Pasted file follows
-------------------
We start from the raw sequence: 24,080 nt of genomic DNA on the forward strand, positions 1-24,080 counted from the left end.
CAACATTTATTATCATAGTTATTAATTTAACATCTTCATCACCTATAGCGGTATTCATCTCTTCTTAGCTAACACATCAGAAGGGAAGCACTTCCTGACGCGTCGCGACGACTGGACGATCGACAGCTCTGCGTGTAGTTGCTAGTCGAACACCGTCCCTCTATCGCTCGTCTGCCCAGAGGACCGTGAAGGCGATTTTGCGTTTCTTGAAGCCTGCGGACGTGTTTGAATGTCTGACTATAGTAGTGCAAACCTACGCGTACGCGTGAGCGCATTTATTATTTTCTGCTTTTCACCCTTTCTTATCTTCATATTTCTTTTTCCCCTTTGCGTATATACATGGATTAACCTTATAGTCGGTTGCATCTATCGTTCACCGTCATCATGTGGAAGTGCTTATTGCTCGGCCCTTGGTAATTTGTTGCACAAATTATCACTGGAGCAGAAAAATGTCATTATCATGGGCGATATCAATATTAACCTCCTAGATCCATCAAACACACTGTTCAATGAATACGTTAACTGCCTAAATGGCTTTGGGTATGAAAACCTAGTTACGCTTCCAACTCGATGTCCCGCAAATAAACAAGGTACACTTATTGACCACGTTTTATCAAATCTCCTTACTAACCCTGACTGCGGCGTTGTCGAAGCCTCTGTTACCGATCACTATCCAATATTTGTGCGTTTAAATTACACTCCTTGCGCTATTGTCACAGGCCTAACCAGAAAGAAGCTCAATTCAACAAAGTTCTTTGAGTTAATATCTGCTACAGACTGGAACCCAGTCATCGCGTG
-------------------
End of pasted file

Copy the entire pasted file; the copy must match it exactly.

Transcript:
We start from the raw sequence: 24,080 nt of genomic DNA on the forward strand, positions 1-24,080 counted from the left end.
CAACATTTATTATCATAGTTATTAATTTAACATCTTCATCACCTATAGCGGTATTCATCTCTTCTTAGCTAACACATCAGAAGGGAAGCACTTCCTGACGCGTCGCGACGACTGGACGATCGACAGCTCTGCGTGTAGTTGCTAGTCGAACACCGTCCCTCTATCGCTCGTCTGCCCAGAGGACCGTGAAGGCGATTTTGCGTTTCTTGAAGCCTGCGGACGTGTTTGAATGTCTGACTATAGTAGTGCAAACCTACGCGTACGCGTGAGCGCATTTATTATTTTCTGCTTTTCACCCTTTCTTATCTTCATATTTCTTTTTCCCCTTTGCGTATATACATGGATTAACCTTATAGTCGGTTGCATCTATCGTTCACCGTCATCATGTGGAAGTGCTTATTGCTCGGCCCTTGGTAATTTGTTGCACAAATTATCACTGGAGCAGAAAAATGTCATTATCATGGGCGATATCAATATTAACCTCCTAGATCCATCAAACACACTGTTCAATGAATACGTTAACTGCCTAAATGGCTTTGGGTATGAAAACCTAGTTACGCTTCCAACTCGATGTCCCGCAAATAAACAAGGTACACTTATTGACCACGTTTTATCAAATCTCCTTACTAACCCTGACTGCGGCGTTGTCGAAGCCTCTGTTACCGATCACTATCCAATATTTGTGCGTTTAAATTACACTCCTTGCGCTATTGTCACAGGCCTAACCAGAAAGAAGCTCAATTCAACAAAGTTCTTTGAGTTAATATCTGCTACAGACTGGAACCCAGTCATCGCGTG